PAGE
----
“All I can offer you is a chance to die.”
Early missionaries did not pack trunks as they set off on long voyages across the world to take the gospel to hidden peoples. Instead, they each packed a coffin, one that would eventually be used to bury them in their new land.
What does this say about commitment? They knew their venture would end in death, yet they still chose to do it—the loss was worth the hopeful kingdom gain.
Flannery O’Connor once said, “What people don’t realize is how much religion costs. They think faith is a big electric blanket, when of course it is the cross.”
In 1903 there was an excitement amongst genteel young Englishwomen who were eager to embrace the adventure of missionary life in India. As Amy Carmichael answered their letters, she submitted these terms: “All I can offer you is a chance to die.”
As the 20th century began, Amy Carmichael’s rescuing of young girls from temple prostitution was groundbreaking early work in human trafficking.
Challenging. Dangerous. Humbling.
Yet Amy served there for fifty-five years without a furlough, establishing the Dohnavur Fellowship, which housed 900 children at the time of her death in 1951. These wounded and broken children called her “Amma,” the Tamil word for “Mother.”
Amy Carmichael understood the paradox in Jesus’ words: “If you try to hang onto your life, you will lose it. But if you give up your life for my sake, you will save it.” (Luke 9:24) Early in her missionary career, when crossed by a coworker, she had clearly heard the voice of God before she reacted in defense: “See in this a chance to die.” And thus began her journey of dying to self in order to give life to others.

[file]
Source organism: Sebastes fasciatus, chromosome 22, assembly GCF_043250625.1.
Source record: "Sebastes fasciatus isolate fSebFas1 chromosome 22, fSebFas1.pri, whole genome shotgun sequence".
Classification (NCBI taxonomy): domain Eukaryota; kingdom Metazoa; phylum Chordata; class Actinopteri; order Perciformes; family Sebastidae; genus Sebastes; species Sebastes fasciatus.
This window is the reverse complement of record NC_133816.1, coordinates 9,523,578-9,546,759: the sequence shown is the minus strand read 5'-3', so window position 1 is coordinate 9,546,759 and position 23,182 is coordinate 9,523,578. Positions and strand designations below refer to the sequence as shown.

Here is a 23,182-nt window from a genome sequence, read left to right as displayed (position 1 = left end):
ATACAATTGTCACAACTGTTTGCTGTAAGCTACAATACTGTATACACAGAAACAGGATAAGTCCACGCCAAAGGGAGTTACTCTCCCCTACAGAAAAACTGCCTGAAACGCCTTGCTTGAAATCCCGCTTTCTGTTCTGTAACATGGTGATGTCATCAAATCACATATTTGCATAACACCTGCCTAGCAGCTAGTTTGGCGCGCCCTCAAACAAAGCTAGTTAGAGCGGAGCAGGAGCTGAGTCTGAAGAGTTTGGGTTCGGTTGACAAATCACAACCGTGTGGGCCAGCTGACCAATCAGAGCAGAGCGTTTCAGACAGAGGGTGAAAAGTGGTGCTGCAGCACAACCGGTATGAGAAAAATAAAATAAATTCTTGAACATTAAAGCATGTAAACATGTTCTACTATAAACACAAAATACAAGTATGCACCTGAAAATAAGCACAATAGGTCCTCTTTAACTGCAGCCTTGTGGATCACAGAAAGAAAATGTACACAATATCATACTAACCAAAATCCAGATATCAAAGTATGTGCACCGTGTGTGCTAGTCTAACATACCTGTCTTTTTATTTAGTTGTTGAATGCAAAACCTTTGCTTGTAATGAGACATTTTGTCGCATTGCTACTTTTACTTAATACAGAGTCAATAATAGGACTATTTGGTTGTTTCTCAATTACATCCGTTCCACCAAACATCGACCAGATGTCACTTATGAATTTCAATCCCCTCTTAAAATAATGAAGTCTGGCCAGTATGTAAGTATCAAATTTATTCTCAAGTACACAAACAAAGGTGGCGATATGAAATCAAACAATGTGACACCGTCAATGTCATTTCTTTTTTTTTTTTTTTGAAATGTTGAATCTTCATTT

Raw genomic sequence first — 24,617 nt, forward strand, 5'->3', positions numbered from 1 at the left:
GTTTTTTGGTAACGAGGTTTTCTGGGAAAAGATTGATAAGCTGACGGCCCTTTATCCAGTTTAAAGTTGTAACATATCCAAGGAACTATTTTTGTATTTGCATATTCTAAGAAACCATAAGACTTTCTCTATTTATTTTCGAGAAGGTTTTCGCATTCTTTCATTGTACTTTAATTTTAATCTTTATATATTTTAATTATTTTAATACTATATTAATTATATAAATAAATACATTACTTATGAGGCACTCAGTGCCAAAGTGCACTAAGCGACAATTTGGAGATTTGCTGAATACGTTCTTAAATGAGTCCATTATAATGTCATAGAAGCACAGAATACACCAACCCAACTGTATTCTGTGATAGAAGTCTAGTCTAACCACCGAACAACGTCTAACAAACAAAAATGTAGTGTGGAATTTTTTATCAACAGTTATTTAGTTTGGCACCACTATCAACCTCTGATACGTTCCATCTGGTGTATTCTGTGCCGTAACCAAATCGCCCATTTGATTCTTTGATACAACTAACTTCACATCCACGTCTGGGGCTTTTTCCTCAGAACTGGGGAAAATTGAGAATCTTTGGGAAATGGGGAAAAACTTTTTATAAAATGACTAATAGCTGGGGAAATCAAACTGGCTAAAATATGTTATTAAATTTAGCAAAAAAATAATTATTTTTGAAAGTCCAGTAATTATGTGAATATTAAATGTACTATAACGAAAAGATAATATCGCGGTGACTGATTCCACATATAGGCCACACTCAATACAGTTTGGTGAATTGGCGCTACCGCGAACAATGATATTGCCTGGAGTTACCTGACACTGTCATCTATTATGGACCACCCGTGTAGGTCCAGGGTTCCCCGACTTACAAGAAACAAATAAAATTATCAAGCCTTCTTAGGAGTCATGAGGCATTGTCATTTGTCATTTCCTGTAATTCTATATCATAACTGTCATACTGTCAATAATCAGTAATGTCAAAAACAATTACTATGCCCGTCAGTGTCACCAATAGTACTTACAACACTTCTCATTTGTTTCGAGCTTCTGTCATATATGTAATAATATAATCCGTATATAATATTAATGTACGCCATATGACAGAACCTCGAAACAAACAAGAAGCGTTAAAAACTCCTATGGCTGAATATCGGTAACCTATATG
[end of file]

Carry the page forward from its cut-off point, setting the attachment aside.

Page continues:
In the middle of her vibrant ministry, Amy suffered a fall and was bedridden the last half of her life. She kept her windows and doors constantly open to the children, and she wrote volumes of poetry. (The epigraphs for sections in both my books Ordinary Graces and Dwelling Places are from Amy Carmichael’s poems.)
Jesus’ words about giving up our lives, remind us that as we release with open hands of surrender, we will be filled with grace gifts we never dared hope for. Give up your perceived right to control; and discover that God’s sovereignty will orchestrate everything better than you possibly imagined.
Do you realize that every gain comes through loss?
This month marks 39 years since the death of a young wife and mother I never knew, but whose life impacted mine greatly. What a loss this was to all who loved and needed her.
But it was my eventual gain. Only God.
Three years after Inka’s death, I received a priceless gift when I went to court in Seattle and adopted her three precious children. Justin, Tim, and Fiona have filled this mama’s life with more joy, purpose, on-my-knees-prayer, and hopes than you can imagine.
“The only way anyone gets to adoption is through a door of loss and unless you fully feel the depth of that loss, the door you’re walking through leads to nowhere honest.” (Ann Voskamp)
What are we willing to lose in order to know Him more fully? Our reputation? Our stuff? Our control? Our own dreams?
under the mercy, Lucinda
©2020 Lucinda Secrest McDowell adapted from Ordinary Graces (Abingdon Press)
“Helping You Choose a Life of Serenity & Strength”
Lucinda Secrest McDowell is a storyteller and seasoned mentor who engages both heart and mind while “Helping You Choose a Life of Serenity & Strength.” She has authored 15 books including “Soul Strong – 7 Keys to a Vibrant Life” and “Life-Giving Choices – 60 Days to What Matters Most.” She writes from “Sunnyside” cottage in New England and shares encouragement at LucindaSecrestMcDowell.com
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